When adults—especially moms and dads—think about going back to school, many see no way to squeeze college into their hectic routines. But it is possible—and we’re here with tips for success in online courses. Attending college online helps with that time crunch. Not having to commute to a campus saves adult students several hours per week. These stolen hours can then be applied to home study time. Truth is, the average working American has about 30 hours of free time per week. That’s right: 30 hours. The key is learning how to manage your time tightly.
Perhaps you were class president in high school. Or perhaps you were a member of the honor society. You could have graduated in the top percentile of your graduating class; perhaps you were even valedictorian. Maybe your were in the honors program or the International Baccalaureate program. Actually, it doesn't really matter what you did in high school as you make the transition to college. High school success (or lack of it) doesn't automatically apply to college.
If you have friends in your classes, you may want to consider holding a study group every week. Here, you can bounce ideas and questions off of each other so that you can better understand the material. Everyone learns in different ways, so you may learn some test-taking strategies from your classmates. Study groups are especially helpful for college students, especially when going over a study guide for an upcoming test.
Before you apply to an online program, make sure you know what online learning is all about. It’s not for everyone! Is face-to-face interaction with teachers and classmates important to you? Some students find they learn better in a physical classroom while others are comfortable learning independently. How good are you at managing your time? Online learning requires high autonomy and high accountability.
The most common culprit of free time is TV. Most adults spend about 20 hours per week watching TV. We are not saying you should never watch TV; we’re suggesting that you give up watching the TV shows that do not really interest you. Free up your time. Record what you love for viewing on demand and nix the rest of that dead TV time. Reducing your TV time by 10 hours per week will result in 10 hours of free time to devote to your online education. Ten hours of free time per week is enough to complete that long-delayed dream of earning a college degree.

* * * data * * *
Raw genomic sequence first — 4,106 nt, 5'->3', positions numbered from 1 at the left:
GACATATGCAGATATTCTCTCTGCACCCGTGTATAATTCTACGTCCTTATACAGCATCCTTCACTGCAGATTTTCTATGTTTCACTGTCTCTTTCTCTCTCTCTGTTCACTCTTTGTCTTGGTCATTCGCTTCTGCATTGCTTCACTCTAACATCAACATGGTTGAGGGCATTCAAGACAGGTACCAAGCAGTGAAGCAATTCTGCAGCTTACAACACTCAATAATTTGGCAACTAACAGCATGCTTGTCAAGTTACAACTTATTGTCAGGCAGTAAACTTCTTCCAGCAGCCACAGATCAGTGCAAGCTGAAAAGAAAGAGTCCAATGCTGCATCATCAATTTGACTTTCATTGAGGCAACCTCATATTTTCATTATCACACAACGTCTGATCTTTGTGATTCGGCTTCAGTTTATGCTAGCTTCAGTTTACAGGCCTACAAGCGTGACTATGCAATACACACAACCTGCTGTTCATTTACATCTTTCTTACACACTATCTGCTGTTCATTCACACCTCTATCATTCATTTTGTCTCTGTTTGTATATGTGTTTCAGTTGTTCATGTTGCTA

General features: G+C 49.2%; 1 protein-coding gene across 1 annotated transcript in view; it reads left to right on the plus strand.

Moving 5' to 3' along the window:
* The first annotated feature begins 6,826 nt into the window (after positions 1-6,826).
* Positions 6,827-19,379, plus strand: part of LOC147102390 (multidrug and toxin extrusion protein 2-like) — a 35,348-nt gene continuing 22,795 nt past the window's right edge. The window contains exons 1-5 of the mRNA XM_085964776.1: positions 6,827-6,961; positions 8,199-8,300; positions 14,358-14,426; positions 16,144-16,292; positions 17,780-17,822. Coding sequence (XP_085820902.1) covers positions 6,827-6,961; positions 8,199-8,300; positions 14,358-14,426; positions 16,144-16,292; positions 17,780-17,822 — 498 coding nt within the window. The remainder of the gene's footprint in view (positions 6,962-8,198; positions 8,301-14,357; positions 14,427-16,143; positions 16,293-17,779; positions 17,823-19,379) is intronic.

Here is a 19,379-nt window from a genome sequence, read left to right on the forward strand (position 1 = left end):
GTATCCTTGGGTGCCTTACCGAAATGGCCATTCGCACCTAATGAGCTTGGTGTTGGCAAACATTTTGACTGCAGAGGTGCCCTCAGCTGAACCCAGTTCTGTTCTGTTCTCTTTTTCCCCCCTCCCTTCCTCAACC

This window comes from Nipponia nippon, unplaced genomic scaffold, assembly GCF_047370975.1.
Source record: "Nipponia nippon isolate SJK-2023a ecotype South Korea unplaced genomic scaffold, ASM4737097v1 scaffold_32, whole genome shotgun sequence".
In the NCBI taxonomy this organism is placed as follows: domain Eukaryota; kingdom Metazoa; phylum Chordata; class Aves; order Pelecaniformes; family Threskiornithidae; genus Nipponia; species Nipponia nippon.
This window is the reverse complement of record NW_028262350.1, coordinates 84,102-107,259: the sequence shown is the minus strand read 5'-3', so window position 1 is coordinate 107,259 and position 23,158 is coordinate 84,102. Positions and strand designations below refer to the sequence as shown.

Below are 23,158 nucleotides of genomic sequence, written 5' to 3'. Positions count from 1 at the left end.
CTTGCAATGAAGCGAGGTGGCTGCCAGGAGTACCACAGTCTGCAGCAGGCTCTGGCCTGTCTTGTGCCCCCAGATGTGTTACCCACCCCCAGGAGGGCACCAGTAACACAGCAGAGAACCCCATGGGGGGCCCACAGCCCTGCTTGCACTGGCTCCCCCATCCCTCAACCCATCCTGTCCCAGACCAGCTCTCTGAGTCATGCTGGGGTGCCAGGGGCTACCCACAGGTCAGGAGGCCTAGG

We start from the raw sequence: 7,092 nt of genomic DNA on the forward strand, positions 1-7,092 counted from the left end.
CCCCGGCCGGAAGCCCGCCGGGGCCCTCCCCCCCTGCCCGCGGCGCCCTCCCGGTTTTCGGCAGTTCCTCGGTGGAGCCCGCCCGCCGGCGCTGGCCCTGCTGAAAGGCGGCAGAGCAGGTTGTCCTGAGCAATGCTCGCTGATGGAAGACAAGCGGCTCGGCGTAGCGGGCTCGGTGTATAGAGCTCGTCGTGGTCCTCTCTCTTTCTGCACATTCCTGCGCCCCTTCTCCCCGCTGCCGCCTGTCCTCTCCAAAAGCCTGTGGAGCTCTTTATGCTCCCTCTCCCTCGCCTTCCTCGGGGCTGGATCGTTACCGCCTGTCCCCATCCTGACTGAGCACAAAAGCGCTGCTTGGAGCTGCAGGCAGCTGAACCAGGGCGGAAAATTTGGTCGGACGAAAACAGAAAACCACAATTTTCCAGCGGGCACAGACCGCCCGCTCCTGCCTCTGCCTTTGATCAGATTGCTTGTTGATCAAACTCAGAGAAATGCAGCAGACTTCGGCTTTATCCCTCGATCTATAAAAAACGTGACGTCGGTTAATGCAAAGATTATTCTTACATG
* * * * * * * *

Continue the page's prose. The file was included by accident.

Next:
Form a Parent Pool with Fellow Online Students Many online students attend local colleges. If that’s you, this means your fellow online students likely live close to you—and they may be parents, too. Tap those connections. Ask people in your class if they want to start a parent pool. You could watch your classmate’s kids on Wednesday nights when she has calculus in exchange for her watching your kids during your Monday night computer programming course.
The SCTOD data provides patient survival estimates for a disease at a specific center and also develops summary slides of outcomes data. The Hematopoietic Cell Transplant Indications and Outcomes page will also show the disease-specific indications and outcomes, as well as comparison of HCT outcomes and trends by age, disease stage, and transplant type.  Use the… Read More »
If you have children, you’ll need to plan for their care when you return to college. For most working adults, the option of professional childcare is an expensive one. Moreover, most professional daycare centers are not open weekends or late at night, the times when most adults are in classes. Be creative when scouting for childcare options. Use these tips for success.

Strive to become Benjamin Franklin 2.0. Our founding sage’s morning question was “What good shall I do this day?” and dinner question was “What good have I done today?” Just imagine if he’d had Google Calendar to plan his whole day out... In general, use technology to your advantage. Find an effective system to manage and sort your email because otherwise you’ll get overwhelmed.
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Since a large part of online coursework will be in written form, there is an opportunity to submit well-written, polished work that will positively impact your grades. Good grammar and correct punctuation will help convey your message accurately, and it’s always a good idea to be clear and concise in your writing. I suggest reading Write to the Point by Bill Stott for direction in good writing.
A good understanding of the coursework and expectations of the professors is crucial to passing and making good grades in any given course. Since in-person communication is not an option, make use of email, chats, forums, and other formats to communicate with fellow students and professors if you have any questions and need any clarification. In this way you can avoid misunderstandings from the outset, greatly enhancing your online college success.
A lot of problems first-year students face can be traced back to an illness that kept them away from classes for an extended period of time that led to a downward spiraling effect. Get enough sleep, take your vitamins, and eat right. If you haven't heard the jokes about college food, you soon will. And without mom or dad there to serve you a balanced meal, you may be tempted to go for those extra fries or cookies. Stay healthy and avoid the dreaded extra "Freshman 15" pounds by sticking to a balanced diet.
For us onlooking or partaking upperclassmen, that feeling isn’t too distant. As a freshman, the sense of being lost in a big new world was exciting, but at the same time I treasured every bit of advice I could get. And there are still many things I wish I would have known then. Now that I’m a few years older, I thought I’d share some thoughts. More importantly, I went around and asked some of the most accomplished Penn students for what recommendations they’d give to freshmen.
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